The man who became the third ruler of China’s Ming dynasty (1368–1644) as Emperor Yongle (Yung-lo) (meaning “lasting joy”) was the fourth son of Zhu Yuanzhang (Chu Yuan-chang), the dynastic founder. His personal name was Zhu Di (Chu Ti). Well-grounded in Confucian studies and also a proven military commander, he personally led expeditions deep into Mongolia. Granted the title prince of Yan (Yen) by his father, he was also appointed commander of a large garrison that guarded Yan and the former Yuan dynasty (1279– 1368) capital Dadu (T’a-tu). Zhu Yuanzhang, who is known as Emperor Hongwu (Hung-wu) and posthumously as Taizu (T’ai-Tsu), appointed his eldest son the crown prince, and the crown prince’s eldest son as his heir when the crown prince died before him.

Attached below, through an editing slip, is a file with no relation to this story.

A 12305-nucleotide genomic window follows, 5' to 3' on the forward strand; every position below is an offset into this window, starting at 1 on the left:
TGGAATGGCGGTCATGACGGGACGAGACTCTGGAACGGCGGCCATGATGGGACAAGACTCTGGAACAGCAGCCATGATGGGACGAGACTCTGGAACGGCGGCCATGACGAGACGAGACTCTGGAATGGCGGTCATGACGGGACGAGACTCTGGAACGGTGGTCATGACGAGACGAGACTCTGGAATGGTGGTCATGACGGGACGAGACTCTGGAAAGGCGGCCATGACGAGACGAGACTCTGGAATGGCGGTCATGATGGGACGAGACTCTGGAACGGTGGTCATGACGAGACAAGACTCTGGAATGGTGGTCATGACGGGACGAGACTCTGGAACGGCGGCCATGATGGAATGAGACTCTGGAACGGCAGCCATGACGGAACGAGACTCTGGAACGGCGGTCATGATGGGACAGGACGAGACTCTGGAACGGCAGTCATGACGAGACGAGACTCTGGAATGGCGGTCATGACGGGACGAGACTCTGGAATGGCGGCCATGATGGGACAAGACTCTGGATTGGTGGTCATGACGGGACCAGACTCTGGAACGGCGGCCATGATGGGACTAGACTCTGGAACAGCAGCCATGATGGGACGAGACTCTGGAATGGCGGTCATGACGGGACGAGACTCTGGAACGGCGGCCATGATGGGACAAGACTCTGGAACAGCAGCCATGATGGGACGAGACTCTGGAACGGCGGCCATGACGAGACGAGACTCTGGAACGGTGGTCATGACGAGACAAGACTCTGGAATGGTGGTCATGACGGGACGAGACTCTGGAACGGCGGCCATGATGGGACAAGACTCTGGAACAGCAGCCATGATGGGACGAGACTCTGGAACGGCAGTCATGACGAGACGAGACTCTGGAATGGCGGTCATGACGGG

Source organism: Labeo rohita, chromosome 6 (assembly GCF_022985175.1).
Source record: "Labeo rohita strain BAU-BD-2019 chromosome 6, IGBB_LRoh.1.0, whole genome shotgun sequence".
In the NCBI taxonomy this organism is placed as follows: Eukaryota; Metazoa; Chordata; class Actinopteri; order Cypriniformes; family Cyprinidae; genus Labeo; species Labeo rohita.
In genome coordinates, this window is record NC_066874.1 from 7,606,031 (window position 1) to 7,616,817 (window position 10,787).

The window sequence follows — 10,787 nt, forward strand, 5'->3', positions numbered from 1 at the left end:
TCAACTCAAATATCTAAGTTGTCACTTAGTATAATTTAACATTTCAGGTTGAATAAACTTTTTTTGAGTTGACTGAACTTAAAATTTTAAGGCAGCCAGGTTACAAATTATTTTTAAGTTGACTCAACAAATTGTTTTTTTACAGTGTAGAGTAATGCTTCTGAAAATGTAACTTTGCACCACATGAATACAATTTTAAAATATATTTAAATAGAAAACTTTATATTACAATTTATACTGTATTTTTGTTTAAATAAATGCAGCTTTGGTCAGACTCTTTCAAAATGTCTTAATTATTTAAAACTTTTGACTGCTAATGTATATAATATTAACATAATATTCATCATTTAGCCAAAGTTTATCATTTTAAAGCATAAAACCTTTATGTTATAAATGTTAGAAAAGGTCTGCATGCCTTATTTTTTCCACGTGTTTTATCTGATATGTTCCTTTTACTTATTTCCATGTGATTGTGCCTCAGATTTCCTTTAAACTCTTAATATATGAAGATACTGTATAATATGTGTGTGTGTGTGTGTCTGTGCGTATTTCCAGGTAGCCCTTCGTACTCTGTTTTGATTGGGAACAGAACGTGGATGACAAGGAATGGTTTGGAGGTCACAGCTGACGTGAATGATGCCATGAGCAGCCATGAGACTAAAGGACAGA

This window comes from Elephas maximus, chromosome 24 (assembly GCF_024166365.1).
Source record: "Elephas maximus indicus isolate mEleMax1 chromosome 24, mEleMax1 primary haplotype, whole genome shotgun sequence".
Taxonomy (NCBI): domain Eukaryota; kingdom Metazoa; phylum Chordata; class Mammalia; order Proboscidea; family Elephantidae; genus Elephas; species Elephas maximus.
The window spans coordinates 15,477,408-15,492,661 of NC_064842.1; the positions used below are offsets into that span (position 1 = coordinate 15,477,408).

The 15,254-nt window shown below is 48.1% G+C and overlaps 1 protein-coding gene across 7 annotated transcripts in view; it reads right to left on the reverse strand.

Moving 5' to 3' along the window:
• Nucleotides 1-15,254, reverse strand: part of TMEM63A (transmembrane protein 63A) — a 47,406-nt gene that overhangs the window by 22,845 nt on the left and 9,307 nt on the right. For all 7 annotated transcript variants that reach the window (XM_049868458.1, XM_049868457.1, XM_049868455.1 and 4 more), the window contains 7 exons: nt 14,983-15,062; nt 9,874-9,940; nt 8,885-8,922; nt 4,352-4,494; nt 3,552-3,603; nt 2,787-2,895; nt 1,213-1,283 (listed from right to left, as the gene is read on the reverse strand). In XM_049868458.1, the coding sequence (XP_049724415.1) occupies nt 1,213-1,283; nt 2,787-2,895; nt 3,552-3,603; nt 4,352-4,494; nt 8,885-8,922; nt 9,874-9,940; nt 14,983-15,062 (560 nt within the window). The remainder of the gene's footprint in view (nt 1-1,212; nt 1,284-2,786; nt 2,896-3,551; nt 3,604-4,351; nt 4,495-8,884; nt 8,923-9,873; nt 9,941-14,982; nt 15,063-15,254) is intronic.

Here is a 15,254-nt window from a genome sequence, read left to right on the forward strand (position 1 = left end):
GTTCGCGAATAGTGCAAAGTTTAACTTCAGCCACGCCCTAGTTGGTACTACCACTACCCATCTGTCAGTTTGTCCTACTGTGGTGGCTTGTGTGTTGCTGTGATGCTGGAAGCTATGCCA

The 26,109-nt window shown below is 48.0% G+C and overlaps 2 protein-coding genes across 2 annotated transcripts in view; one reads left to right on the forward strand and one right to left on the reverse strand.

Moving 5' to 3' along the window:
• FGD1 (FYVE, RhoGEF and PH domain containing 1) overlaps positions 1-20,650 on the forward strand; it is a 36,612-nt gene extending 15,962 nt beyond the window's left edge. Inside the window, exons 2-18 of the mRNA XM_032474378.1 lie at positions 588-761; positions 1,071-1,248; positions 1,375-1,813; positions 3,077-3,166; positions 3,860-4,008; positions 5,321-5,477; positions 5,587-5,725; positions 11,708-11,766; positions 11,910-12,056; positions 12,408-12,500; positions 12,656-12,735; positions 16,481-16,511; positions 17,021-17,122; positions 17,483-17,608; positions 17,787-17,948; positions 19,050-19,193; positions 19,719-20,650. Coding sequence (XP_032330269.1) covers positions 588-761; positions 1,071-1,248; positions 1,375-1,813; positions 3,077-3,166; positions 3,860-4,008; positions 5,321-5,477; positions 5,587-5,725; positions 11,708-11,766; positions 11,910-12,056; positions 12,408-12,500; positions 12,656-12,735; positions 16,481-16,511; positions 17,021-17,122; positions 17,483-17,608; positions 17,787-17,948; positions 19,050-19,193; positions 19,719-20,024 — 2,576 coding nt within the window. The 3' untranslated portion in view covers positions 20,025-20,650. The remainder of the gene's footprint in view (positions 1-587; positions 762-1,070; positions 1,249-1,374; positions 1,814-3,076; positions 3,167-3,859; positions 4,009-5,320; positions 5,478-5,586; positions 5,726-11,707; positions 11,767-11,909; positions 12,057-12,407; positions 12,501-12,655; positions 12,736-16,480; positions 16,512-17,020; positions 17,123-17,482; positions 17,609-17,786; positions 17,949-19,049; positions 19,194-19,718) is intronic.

Taizu died in 1398 and his 20-year-old grandson succeeded as Emperor Jianwen (Chien-wen). The young emperor and his advisers at once made political changes that included purging his uncles (sons of Taizu), some of whom commanded troops guarding against Mongol invasions. These provoked a crisis and war when Jianwen seized two of the prince of Yan’s officials and carried them off to Nanjing (Nanking), the then Ming capital, for execution. As the eldest surviving son of Taizu the prince of Yan accused his nephew of persecuting the princes and wrongfully changing the direction set by the dynastic founder.